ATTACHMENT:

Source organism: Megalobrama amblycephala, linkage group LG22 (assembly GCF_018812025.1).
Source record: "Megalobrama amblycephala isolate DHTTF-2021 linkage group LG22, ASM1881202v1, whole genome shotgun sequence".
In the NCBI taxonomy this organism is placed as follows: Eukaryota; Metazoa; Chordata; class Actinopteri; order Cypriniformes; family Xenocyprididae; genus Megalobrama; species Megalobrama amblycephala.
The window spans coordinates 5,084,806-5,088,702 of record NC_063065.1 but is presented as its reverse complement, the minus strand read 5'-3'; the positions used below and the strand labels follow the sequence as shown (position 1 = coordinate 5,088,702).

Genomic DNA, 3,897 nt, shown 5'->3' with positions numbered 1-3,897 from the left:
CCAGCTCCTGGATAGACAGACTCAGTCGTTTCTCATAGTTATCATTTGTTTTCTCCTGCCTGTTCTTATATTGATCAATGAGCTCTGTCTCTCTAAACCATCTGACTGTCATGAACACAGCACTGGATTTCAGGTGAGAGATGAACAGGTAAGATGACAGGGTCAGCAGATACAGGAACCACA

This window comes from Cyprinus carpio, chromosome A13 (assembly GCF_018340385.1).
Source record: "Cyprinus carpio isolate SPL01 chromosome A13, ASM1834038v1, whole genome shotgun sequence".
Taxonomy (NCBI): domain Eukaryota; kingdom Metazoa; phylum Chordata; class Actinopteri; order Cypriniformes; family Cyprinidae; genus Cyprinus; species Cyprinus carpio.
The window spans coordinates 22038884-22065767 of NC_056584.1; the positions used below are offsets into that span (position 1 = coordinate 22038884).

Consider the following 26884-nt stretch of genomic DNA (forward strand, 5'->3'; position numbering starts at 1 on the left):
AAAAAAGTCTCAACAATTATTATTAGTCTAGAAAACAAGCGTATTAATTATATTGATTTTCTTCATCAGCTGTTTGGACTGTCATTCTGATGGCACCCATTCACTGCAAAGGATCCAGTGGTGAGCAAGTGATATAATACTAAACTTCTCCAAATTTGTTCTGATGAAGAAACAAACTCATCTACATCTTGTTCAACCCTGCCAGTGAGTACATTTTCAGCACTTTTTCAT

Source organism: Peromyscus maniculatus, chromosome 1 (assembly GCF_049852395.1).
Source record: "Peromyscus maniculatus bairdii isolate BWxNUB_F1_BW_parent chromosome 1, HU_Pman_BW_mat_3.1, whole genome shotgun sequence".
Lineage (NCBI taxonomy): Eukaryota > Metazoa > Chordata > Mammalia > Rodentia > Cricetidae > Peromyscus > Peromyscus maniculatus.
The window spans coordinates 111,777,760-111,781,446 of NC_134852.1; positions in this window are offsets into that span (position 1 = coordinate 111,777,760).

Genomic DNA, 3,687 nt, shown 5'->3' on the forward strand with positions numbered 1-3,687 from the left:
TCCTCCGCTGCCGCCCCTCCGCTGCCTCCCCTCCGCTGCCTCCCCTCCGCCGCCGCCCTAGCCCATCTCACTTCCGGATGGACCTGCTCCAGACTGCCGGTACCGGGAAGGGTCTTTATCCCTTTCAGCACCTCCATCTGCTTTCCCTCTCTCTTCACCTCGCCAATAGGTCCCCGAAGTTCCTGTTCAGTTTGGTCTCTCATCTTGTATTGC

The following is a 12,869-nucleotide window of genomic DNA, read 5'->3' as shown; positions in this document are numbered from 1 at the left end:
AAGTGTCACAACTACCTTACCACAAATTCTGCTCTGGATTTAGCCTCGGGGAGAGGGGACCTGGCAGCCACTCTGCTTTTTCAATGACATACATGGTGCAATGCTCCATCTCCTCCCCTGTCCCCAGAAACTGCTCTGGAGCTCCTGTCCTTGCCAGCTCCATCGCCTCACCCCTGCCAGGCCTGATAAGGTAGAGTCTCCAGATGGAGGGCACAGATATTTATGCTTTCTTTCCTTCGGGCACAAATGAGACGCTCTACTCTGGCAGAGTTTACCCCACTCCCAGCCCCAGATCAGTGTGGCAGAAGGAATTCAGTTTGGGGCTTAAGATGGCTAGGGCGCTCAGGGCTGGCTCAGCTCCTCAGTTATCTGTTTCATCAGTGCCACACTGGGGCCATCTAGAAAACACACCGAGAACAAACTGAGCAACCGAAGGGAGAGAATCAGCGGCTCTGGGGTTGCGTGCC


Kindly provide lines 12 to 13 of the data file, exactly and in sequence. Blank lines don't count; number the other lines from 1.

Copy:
AAAAAAGTCTCAACAATTATTATTAGTCTAGAAAACAAGCGTATTAATTATATTGATTTTCTTCATCAGCTGTTTGGACTGTCATTCTGATGGCACCCATTCACTGCAAAGGATCCAGTGGTGAGCAAGTGATATAATACTAAACTTCTCCAAATTTGTTCTGATGAAGAAACAAACTCATCTACATCTTGTTCAACCCTGCCAGTGAGTACATTTTCAGCACTTTTTCAT

Source organism: Peromyscus maniculatus, chromosome 1 (assembly GCF_049852395.1).